The Integrated Heartbeat of Oracle #GoldenGate #12c (12.2)

With the announcement of Oracle GoldenGate 12c (12.2.0.1.0) at Oracle Open World this year, I was interested in hearing that Oracle has finally integrated the heartbeat process into the core functionality of GoldenGate. Setting up the heartbeat is always a fun thing to do with GoldenGate and I had hoped that this move to integrated it would bring benefits with it. To my dismay, I’m a little underwhelmed with the heartbeat that is integrated with GoldenGate 12c (12.2.0.1.0) now.

Note: If you would like to setup the older version of heartbeat, use My Oracle Support (MOS Note: 1299679.1) to reference the items needed.

Although, I’m not 100% sold on the new integrated heartbeat, it is a bit easier to setup than the process identified in the MOS note 1299679.1. And a little less confusing.

First thing that Oracle has done is add a few new GoldenGate parameters that are used to define heartbeat related items. I’ve used these parameters in the GLOBALS file, that way the changes effect the whole environment.

  • HEARTBEATTABLE <table_name> = this parameter allows you to define the heartbeat table you want to use; default name will be GG_HEARTBEAT
  • ENABLE_HEARTBEAT_TABLE | DISABLE_HEARTBEAT_TABLE = These parameters are used to either start or stop the heartbeat related items in the GoldenGate environment. (the parameters can be used in either GLOBALS, Extract or Replicat to enable/disable the heartbeat)

After making the changes to the GLOBALS file, then additional changes need to be made from GGSCI. If you were to issue a “help” command from the GGSCI prompt, you will notice there is now options to add a heartbeat table (similar to setting up the checkpoint table). The image below shows the commands that are now available in GGSCI.

To create the heartbeat table, you just need to simply run ADD HEARTBEATTABLE from GGSCI after logging into the database as the GoldenGate user.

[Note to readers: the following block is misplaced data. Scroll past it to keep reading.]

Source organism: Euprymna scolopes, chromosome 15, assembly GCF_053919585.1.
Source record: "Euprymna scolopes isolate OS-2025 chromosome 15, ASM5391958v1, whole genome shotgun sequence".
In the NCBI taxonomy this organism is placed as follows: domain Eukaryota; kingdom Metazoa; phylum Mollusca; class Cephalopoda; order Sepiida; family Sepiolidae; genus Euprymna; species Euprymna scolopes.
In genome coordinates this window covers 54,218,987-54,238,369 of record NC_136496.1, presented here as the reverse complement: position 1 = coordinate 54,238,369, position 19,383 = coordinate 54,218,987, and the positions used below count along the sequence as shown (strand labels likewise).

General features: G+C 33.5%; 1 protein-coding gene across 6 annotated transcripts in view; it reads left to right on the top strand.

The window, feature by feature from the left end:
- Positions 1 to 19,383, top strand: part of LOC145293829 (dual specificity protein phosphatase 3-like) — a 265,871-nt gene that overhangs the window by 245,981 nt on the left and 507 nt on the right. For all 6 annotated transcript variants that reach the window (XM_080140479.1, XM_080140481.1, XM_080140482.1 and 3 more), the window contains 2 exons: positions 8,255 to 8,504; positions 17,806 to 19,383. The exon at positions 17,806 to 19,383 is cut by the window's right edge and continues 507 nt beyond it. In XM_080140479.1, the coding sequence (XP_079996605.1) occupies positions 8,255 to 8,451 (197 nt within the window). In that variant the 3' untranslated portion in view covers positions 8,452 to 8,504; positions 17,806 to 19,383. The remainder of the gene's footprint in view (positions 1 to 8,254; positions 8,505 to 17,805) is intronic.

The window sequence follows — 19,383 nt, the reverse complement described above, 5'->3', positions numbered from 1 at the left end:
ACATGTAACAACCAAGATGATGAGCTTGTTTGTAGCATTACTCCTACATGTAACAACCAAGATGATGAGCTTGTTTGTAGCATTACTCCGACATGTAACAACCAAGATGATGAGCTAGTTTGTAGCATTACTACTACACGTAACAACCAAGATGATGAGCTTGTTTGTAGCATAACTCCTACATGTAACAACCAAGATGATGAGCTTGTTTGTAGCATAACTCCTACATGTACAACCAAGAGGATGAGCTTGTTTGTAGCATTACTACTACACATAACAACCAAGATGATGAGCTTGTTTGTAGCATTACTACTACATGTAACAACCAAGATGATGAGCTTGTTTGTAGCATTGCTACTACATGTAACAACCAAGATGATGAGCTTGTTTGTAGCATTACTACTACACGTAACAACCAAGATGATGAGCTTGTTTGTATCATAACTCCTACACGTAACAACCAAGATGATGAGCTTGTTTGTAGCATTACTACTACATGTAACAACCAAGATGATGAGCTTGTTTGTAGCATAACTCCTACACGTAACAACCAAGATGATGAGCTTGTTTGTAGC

After logging into the database and issuing the ADD HEARTBEATTABLE command, GoldenGate will create all the items needed for the heartbeat process to work. The below image shows all the objects that GoldenGate will create for heartbeat.

You will notice that the ADD HEARTBEAT command creates the following database objects:

Tables:
<heartbeat_table>_SEED (default GG_HEARTBEAT_SEED)
<heartbeat_table> (default GG_HEARTBEAT)
<heartbeat_table>_HISTORY (default GG_HEARTBEAT_HISTORY)

Views:
GG_LAG
GG_LAG_HISTORY

Stored Procedures:
GG_UPDATE_HB_TAB
GG_PURGE_HB_TAB

Scheduler Jobs:
GG_UPDATE_HEARTBEATS
GG_PURGE_HEARTBEATS

Unlike the old way of creating a heartbeat, where GoldenGate used triggers; it is now using stored procedures to populated the tables. Then just like the old way, a scheduler job is used to execute the stored procedures to update or purge the tables. The main difference compared to the old heartbeat way is that there are views used to calculate the lag between processes.

Closer Look at Heartbeat Table:

Taking a closer look at the heartbeat table, Oracle is using a lot of timestamps. This is similar to what is traditionally done in the older heartbeat setup. The one thing that should be noticed, is that you cannot customize the table to include DML and/or DDL statistics.

Note: I have not tried to customize the table, will test this a bit later to see if can add the items I would like to add, such as DML/DDL statistics.

—Heartbeat Table Structure—

CREATE TABLE “GGATE”.”GG_HEARTBEAT”
( “LOCAL_DATABASE” VARCHAR2(512 BYTE),
“HEARTBEAT_TIMESTAMP” TIMESTAMP (6),
“REMOTE_DATABASE” VARCHAR2(512 BYTE),
“INCOMING_EXTRACT” VARCHAR2(128 BYTE),
“INCOMING_ROUTING_PATH” VARCHAR2(4000 BYTE),
“INCOMING_REPLICAT” VARCHAR2(128 BYTE),
“INCOMING_HEARTBEAT_TS” TIMESTAMP (6),
“INCOMING_EXTRACT_TS” TIMESTAMP (6),
“INCOMING_ROUTING_TS” TIMESTAMP (6),
“INCOMING_REPLICAT_TS” TIMESTAMP (6),
“OUTGOING_EXTRACT” VARCHAR2(128 BYTE),